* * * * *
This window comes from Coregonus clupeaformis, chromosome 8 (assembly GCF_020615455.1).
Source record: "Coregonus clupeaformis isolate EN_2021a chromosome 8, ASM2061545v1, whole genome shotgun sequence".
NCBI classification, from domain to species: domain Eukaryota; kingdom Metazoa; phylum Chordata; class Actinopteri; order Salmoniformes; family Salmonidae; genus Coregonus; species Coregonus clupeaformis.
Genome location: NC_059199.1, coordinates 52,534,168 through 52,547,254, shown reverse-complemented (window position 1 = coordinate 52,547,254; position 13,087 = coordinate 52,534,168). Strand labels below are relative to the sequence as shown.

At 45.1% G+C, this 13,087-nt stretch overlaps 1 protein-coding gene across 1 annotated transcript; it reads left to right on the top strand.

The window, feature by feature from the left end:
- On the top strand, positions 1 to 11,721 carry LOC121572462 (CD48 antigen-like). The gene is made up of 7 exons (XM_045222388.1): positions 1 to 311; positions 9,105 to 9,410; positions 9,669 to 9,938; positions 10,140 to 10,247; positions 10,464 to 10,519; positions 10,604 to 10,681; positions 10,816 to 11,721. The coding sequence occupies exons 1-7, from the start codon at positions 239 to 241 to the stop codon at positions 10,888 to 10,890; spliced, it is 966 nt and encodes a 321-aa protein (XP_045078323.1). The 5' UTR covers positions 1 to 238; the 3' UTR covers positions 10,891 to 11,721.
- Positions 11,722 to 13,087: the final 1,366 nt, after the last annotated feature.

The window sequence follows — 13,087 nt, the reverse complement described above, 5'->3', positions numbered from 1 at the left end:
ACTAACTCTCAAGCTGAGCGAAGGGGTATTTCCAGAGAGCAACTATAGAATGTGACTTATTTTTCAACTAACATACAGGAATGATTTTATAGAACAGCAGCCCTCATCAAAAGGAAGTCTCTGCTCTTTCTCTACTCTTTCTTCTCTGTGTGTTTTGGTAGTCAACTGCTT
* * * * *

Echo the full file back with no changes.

This window comes from Coregonus clupeaformis, chromosome 8 (assembly GCF_020615455.1).
Source record: "Coregonus clupeaformis isolate EN_2021a chromosome 8, ASM2061545v1, whole genome shotgun sequence".
NCBI classification, from domain to species: domain Eukaryota; kingdom Metazoa; phylum Chordata; class Actinopteri; order Salmoniformes; family Salmonidae; genus Coregonus; species Coregonus clupeaformis.
Genome location: NC_059199.1, coordinates 52,534,168 through 52,547,254, shown reverse-complemented (window position 1 = coordinate 52,547,254; position 13,087 = coordinate 52,534,168). Strand labels below are relative to the sequence as shown.

At 45.1% G+C, this 13,087-nt stretch overlaps 1 protein-coding gene across 1 annotated transcript; it reads left to right on the top strand.

The window, feature by feature from the left end:
- On the top strand, positions 1 to 11,721 carry LOC121572462 (CD48 antigen-like). The gene is made up of 7 exons (XM_045222388.1): positions 1 to 311; positions 9,105 to 9,410; positions 9,669 to 9,938; positions 10,140 to 10,247; positions 10,464 to 10,519; positions 10,604 to 10,681; positions 10,816 to 11,721. The coding sequence occupies exons 1-7, from the start codon at positions 239 to 241 to the stop codon at positions 10,888 to 10,890; spliced, it is 966 nt and encodes a 321-aa protein (XP_045078323.1). The 5' UTR covers positions 1 to 238; the 3' UTR covers positions 10,891 to 11,721.
- Positions 11,722 to 13,087: the final 1,366 nt, after the last annotated feature.

The window sequence follows — 13,087 nt, the reverse complement described above, 5'->3', positions numbered from 1 at the left end:
ACTAACTCTCAAGCTGAGCGAAGGGGTATTTCCAGAGAGCAACTATAGAATGTGACTTATTTTTCAACTAACATACAGGAATGATTTTATAGAACAGCAGCCCTCATCAAAAGGAAGTCTCTGCTCTTTCTCTACTCTTTCTTCTCTGTGTGTTTTGGTAGTCAACTGCTT